This past spring was a busy one tuning up Betsy to make her finally road trip worthy. When we drove her west last fall she had a fierce intake air leak that was not allowing her to idle in traffic or shut-off without running on. We also were having overheating issues last summer in the heat and this spring it was my mission to fix these all of these major issues. On top of this, the body rust was bothering us so we decided to dive into some body work.
Engine / Coolant System Repairs
First off was to fix the intake air leak because it was a real pain to drive Betsy in this condition. Every since we ripped off the valve covers to unseize valves and pulled off the carb to rebuild it we were having a bad air leak. I had tried numerous times to trace the air leak whether it was in the manifold or from the base of the carb. I used WD-40 and brake cleaner to spray along all the seams in the intake air system to find whether there was an idle change, and time and time again I came up with nothing. Even though I had rebuilt the carb I was reading online parts of the carb can become warped or worn and cause air leaks this way. We splurged and bought a new rebuilt carb. Well wouldn’t you believe it, that was the answer!
Coolant System Rebuild
Next up was to dismantle and replace the coolant system. I had done the thermostat last summer, but that wasn’t the answer to fixing our overheating issue so I bought a water pump, a fan clutch motor, new heater hoses, new belts, and a thermostat sensor. I opted to clean the rad out since it didn’t look too worn and they are very pricey to replace.
First off was to remove the rad and it was definitely a huge pain to do by myself as the stick that holds the hood up was in the way so I had to hold the hood up with my head to remove it. When I proceeded to clean it out with the pressure washer, thick red goo came pouring out. From reading it sounded like that could of been a previous owner pouring in radiator sealant for leaks, which made sense to me because once I got it all back together I had a pin hole leak spraying coolant everywhere. I pulled the rad back out in order to solder the hole and patch it with a concrete play-doh type material my mechanic friend Richard had kicking around his garage.
Next up was to pull all the belts and unbolt everything attached to the water pump (power steering pump, air conditioning bracket, idler pulley, alternator, and the fan / fan clutch motor).
Once everything was unbolted off the water pump and I got the water pump itself off, I was left with a rough surface I had to shine up to accept the new water pump/ gasket.
Above is the water pump I ordered online, but it ended up being for a Windsor engine instead and I needed the Windsor modified water pump. I now have an extra pump laying around. Maybe I’ll make it into a coffee table or something.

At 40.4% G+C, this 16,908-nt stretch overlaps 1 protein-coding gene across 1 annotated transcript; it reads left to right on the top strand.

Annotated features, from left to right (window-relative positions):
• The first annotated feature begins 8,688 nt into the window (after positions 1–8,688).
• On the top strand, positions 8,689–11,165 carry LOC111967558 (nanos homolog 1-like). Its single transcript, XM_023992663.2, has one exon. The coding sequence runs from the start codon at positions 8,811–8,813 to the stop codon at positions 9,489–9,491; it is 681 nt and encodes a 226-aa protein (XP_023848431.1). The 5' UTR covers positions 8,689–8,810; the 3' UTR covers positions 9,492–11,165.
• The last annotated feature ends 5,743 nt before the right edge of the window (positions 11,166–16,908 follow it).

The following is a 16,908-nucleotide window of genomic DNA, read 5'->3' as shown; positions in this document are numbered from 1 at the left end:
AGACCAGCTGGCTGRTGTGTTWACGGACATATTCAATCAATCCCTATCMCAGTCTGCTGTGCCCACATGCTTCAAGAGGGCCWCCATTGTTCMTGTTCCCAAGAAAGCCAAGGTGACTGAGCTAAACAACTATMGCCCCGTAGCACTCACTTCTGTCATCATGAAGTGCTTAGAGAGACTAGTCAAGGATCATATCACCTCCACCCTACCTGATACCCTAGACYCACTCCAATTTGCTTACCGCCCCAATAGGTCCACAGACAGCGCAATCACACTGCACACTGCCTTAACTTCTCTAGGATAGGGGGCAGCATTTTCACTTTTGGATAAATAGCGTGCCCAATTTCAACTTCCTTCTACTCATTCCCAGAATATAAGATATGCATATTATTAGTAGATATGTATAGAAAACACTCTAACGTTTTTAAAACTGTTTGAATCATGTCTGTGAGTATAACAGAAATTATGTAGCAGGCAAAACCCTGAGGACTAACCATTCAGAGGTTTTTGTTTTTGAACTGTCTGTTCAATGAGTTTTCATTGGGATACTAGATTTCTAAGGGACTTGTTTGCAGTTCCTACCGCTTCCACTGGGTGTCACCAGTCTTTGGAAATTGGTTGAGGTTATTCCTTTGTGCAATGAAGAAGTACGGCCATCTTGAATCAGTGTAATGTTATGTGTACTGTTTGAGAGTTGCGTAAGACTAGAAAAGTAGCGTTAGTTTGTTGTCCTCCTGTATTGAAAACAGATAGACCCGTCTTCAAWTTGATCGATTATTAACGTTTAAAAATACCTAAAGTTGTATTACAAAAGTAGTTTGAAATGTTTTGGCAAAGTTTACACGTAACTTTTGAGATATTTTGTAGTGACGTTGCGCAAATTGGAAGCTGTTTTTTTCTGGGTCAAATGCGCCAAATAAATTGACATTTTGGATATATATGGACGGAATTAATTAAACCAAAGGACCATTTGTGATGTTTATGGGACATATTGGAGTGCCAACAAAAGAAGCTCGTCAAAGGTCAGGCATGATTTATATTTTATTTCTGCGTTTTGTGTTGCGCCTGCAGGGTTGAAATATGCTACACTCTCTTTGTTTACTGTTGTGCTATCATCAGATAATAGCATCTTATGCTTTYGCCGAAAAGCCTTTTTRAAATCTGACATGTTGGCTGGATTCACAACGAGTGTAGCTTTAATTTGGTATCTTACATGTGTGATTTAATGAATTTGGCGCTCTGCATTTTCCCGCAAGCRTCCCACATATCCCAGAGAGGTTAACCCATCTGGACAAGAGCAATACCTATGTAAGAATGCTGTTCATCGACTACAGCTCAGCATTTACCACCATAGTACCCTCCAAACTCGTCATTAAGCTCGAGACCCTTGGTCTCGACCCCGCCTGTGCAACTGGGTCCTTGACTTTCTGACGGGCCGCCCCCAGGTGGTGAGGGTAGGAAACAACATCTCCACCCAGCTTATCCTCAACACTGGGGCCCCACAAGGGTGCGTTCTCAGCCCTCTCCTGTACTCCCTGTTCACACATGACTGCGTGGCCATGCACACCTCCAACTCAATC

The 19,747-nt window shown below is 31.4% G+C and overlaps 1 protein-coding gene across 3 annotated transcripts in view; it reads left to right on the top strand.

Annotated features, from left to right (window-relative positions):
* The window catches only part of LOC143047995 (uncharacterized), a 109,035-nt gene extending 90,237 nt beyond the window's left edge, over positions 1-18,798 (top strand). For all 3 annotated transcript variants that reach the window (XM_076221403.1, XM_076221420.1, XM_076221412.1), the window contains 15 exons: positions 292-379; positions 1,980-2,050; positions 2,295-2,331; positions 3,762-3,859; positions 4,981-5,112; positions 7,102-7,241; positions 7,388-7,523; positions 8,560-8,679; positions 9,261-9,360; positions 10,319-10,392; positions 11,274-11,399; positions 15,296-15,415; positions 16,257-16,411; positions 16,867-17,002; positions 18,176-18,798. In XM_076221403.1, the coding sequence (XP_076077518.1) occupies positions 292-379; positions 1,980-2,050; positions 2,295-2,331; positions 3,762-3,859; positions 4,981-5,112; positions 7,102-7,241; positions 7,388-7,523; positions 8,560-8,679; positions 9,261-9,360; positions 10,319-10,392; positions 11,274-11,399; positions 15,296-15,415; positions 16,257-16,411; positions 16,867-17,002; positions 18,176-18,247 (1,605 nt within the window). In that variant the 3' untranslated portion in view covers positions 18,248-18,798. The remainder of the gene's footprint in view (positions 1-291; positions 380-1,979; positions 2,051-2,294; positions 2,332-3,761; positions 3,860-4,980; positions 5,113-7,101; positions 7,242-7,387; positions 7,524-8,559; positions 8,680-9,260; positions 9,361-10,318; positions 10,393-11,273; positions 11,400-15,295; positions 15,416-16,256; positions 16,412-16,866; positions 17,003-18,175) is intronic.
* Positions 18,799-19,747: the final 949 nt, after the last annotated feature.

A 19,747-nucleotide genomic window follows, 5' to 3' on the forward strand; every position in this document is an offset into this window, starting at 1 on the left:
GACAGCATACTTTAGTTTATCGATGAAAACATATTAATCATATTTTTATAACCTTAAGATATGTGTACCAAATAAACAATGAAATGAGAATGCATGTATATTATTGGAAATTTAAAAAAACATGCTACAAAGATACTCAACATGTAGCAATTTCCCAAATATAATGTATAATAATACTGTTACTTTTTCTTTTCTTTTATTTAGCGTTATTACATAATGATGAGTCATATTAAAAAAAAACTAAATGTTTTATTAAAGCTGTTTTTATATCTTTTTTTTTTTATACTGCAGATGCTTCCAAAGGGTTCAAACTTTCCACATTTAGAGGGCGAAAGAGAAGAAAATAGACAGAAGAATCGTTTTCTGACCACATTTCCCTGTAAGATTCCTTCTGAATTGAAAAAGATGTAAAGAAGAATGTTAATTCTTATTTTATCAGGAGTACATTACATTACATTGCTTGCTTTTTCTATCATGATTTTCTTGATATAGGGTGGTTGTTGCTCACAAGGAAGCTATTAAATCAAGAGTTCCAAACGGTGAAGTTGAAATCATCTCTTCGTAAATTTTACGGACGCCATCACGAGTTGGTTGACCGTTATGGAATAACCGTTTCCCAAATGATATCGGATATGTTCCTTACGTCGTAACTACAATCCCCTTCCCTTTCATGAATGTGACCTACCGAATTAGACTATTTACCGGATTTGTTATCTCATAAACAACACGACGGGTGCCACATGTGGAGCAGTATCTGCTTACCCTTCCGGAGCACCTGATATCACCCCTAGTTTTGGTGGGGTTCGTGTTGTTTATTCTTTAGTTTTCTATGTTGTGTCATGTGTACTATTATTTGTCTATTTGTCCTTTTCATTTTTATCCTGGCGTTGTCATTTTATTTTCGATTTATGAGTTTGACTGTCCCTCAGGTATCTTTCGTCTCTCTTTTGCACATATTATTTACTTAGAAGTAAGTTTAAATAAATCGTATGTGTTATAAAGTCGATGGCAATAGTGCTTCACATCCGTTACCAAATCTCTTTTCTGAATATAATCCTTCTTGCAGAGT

Once I had the water pump mounted and everything bolted back onto it, I was onto belts. I had some issues buying these too. I had to get one ordered in because they only had 2 out of 3 I needed in stock. Once the third belt arrived I picked all of them up, however the one they ordered separately was wrong (too short). In the end they actually had the correct one in stock the whole time.
Next task on the list was swapping out the fan clutch motor, which bolts onto the fan. Since we were overheating at idle in the heat, I really thought this part was the culprit. The fan clutch motor has a thermocouple in it that makes the fan spin faster when the engine gets hot. When you’re at idle there is no air being forced into the rad via the driving so the fan is doing lots of the work to keep the engine cool. I bought the most heavy duty one I could since this old engine tends to run quite warm in the heat and when going up big hills.
Once the fan clutch was back on I carefully installed, uninstalled, repaired and reinstalled the rad. I then filled the system back-up with fluid.
Auto Body Work
The next big project this spring began when Marisa returned from work, because she had taken a job up in Northern Canada. Days off didn’t mean rest for her though. We began the long process of prepping and painting Betsy. This included spraying the wheel wells black, repainting the lower part of the body, painting the bumpers and replacing all the door seals.
We really lucked out with the weather and we’re able to get it all done in one continuous shot, in addition to the one day we took off to replace and install our new fridge.
Since we’ve owned Betsy, we’ve only been able to get the fridge to work off 120V power, meaning we had to be plugged in. This summer it was necessary that we needed our fridge to now run off the 12V house battery under the hood. I started messing around with the wiring with hopes of trying to figure out what was wrong, but decided I wasn’t a refrigeration technician and we opted to replace the fridge with a brand new one.
It was a hectic spring fixing Betsy and making her livable for a hot Okanagan summer to come, but we’re 3000km+ since the repairs and all is holding together nicely. We also get a lot of compliments on our lovely lady and that alone keeps our spirits high. We love showing Betsy off and plan to keep her up for the forseeable future.
Oh ya, I also wired in a 100W solar panel mounted on the roof so we can stay stationary for longer periods of time now!
Posted by Mitch
One thought on “Vanlife Pt. 9: Betsy 2.0”
Amazing work and wow Mitch you and Marisa are Tiny home builder’s- home on wheels. I love the final photo- Betsy is a travelers dream. Enjoy, It shows what great team work can do:))